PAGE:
“There are speculators all about, you know
Who are sure to help each other roll the ball,
As the people they can fleece, and then take so much apiece,
While the farmer is the man that feeds them all.”
As a brief history on the Maine State Grange website explains, the Grange “came into being in 1867 because of the vision of Oliver Hudson Kelley, a Minnesota farmer and activist. He had long held that farmers, because of their independent and scattered nature, needed a national organization that would represent them much as unions were beginning to do for industrial workers. Farmers were at the mercy of merchants for both needed farm supplies and for marketing their crops. Railroads and warehouse companies were taking advantage of farmers as well.”
“Kelley and some of his friends organized the National Grange (officially known as the Order of Patrons of Husbandry) as a fraternal group similar to the Masonic lodge. The early leaders were responsible for promoting cooperatives that had the potential of helping farmers economically. Effective lobbying efforts were undertaken early and this activity remains a bulwark of Grange service to rural America. Education of rural residents was championed by the early Grange and, due to Grange agitation, dramatic improvements were made in rural schools. The birth of the Extension Service, Rural Free Delivery, and the Farm Credit System were largely due to Grange lobbying. The Grange at all levels is strictly nonpartisan and does not endorse candidates for public office nor contribute to their campaigns…”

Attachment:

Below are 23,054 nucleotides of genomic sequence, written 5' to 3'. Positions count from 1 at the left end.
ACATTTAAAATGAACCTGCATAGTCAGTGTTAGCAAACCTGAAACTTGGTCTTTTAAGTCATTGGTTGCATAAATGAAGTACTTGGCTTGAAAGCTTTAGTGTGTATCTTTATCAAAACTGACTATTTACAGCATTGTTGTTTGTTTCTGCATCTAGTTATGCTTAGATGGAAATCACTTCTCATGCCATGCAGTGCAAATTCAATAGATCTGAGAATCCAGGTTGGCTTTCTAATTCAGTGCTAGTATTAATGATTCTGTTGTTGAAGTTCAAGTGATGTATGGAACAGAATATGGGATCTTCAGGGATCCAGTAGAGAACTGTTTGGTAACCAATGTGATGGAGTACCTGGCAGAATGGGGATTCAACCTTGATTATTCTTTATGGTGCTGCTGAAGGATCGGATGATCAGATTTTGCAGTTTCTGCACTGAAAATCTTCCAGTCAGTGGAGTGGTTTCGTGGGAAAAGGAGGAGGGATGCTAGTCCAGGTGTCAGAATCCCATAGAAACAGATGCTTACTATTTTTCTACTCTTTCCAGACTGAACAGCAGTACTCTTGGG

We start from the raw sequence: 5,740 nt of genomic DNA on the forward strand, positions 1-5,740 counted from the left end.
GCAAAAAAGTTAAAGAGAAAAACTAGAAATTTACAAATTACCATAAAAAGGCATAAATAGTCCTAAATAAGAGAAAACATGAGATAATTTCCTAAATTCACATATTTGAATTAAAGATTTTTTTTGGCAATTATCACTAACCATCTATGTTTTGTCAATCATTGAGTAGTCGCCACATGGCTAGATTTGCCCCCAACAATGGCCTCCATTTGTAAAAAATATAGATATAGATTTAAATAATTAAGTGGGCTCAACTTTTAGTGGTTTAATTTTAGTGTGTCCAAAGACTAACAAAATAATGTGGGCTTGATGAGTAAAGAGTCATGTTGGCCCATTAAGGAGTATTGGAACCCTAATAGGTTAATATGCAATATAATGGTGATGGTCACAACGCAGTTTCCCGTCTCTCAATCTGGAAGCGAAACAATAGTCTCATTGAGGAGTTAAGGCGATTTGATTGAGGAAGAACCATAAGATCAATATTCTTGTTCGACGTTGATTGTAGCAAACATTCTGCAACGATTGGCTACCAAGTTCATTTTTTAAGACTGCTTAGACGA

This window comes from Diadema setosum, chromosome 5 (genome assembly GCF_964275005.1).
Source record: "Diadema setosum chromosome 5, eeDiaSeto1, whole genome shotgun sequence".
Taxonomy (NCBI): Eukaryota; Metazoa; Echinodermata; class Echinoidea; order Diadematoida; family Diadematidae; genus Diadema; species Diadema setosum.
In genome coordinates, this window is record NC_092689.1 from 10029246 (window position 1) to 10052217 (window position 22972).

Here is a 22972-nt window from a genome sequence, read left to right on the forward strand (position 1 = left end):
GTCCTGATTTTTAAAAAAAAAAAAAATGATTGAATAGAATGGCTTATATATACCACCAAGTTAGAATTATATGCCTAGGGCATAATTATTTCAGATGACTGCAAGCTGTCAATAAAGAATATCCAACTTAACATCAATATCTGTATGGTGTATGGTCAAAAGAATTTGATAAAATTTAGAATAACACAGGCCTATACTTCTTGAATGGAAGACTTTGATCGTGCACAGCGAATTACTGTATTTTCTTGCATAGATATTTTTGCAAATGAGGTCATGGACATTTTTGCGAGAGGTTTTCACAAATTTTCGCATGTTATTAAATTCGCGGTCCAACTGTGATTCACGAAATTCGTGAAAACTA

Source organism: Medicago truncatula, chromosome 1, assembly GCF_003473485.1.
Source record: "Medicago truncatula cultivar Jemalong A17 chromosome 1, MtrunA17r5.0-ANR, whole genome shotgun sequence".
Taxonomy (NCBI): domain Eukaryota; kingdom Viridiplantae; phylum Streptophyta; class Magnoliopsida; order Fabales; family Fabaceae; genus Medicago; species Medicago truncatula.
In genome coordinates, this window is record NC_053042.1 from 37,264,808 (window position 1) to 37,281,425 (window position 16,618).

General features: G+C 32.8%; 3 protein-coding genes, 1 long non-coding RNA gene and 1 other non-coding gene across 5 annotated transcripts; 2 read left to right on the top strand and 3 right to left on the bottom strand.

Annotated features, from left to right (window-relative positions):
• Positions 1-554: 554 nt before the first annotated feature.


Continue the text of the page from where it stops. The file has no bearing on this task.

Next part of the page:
“Early in its history, Grange leaders realized that social interaction was especially important to rural residents. For nearly 130 years Grange halls have existed as community centers where residents gather for educational events, dances, potlucks, town meetings, political rallies, and other meetings.”
The Grange has a rich heritage of song, with a number of songbooks published from 1874 to the present. (Go here and scroll down for a list.) Inspired by the Grange‘s history of principled action, I’m loving delving into these songs celebrating agriculture and community and lifting up the still unfinished business of the common good. Here’s a verse from one of my favorites, ” ‘Plow Deep’ ‘s the Motto”, by George Cooper, sung to the tune of G. F. Root‘s Civil War song “The Battle Cry of Freedom“
“Bold monopoly and faction we’ll ever keep at bay
‘Plow deep’ ‘s the motto of the Patrons!
And dishonesty shall tremble when farmers clear the way,
‘Plow deep’ ‘s the motto of the Patrons!”
I’d love to share some of these songs with you! You can sample a short presentation of some of this material here, and here’s a longer program from the 2022 New England Folk Festival. Please be in touch if a program of this music might be of interest to your group.